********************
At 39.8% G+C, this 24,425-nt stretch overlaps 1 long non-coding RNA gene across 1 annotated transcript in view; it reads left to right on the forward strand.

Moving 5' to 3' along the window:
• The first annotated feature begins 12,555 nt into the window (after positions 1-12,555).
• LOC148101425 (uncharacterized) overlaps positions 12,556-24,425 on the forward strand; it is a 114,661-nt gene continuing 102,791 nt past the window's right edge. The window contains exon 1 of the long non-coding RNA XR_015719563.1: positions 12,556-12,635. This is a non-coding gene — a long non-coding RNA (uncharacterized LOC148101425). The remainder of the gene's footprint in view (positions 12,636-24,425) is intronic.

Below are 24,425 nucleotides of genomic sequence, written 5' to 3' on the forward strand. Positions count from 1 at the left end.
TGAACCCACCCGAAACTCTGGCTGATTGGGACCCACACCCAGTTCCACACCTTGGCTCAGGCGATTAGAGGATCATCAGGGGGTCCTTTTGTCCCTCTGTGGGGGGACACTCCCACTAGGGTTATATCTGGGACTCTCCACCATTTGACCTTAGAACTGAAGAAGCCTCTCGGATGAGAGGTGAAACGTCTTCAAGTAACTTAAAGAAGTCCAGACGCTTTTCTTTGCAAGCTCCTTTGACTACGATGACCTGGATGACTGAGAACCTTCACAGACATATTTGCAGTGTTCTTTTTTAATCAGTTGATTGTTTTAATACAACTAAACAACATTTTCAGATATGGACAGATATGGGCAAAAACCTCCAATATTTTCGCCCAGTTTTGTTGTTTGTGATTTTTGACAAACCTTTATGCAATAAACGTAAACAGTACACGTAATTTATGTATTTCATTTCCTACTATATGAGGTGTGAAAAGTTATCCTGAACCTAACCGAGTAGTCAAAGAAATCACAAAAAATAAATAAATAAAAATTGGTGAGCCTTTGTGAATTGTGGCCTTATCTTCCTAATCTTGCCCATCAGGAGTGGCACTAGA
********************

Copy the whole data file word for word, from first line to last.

At 39.8% G+C, this 24,425-nt stretch overlaps 1 long non-coding RNA gene across 1 annotated transcript in view; it reads left to right on the forward strand.

Moving 5' to 3' along the window:
• The first annotated feature begins 12,555 nt into the window (after positions 1-12,555).
• LOC148101425 (uncharacterized) overlaps positions 12,556-24,425 on the forward strand; it is a 114,661-nt gene continuing 102,791 nt past the window's right edge. The window contains exon 1 of the long non-coding RNA XR_015719563.1: positions 12,556-12,635. This is a non-coding gene — a long non-coding RNA (uncharacterized LOC148101425). The remainder of the gene's footprint in view (positions 12,636-24,425) is intronic.

Below are 24,425 nucleotides of genomic sequence, written 5' to 3' on the forward strand. Positions count from 1 at the left end.
TGAACCCACCCGAAACTCTGGCTGATTGGGACCCACACCCAGTTCCACACCTTGGCTCAGGCGATTAGAGGATCATCAGGGGGTCCTTTTGTCCCTCTGTGGGGGGACACTCCCACTAGGGTTATATCTGGGACTCTCCACCATTTGACCTTAGAACTGAAGAAGCCTCTCGGATGAGAGGTGAAACGTCTTCAAGTAACTTAAAGAAGTCCAGACGCTTTTCTTTGCAAGCTCCTTTGACTACGATGACCTGGATGACTGAGAACCTTCACAGACATATTTGCAGTGTTCTTTTTTAATCAGTTGATTGTTTTAATACAACTAAACAACATTTTCAGATATGGACAGATATGGGCAAAAACCTCCAATATTTTCGCCCAGTTTTGTTGTTTGTGATTTTTGACAAACCTTTATGCAATAAACGTAAACAGTACACGTAATTTATGTATTTCATTTCCTACTATATGAGGTGTGAAAAGTTATCCTGAACCTAACCGAGTAGTCAAAGAAATCACAAAAAATAAATAAATAAAAATTGGTGAGCCTTTGTGAATTGTGGCCTTATCTTCCTAATCTTGCCCATCAGGAGTGGCACTAGA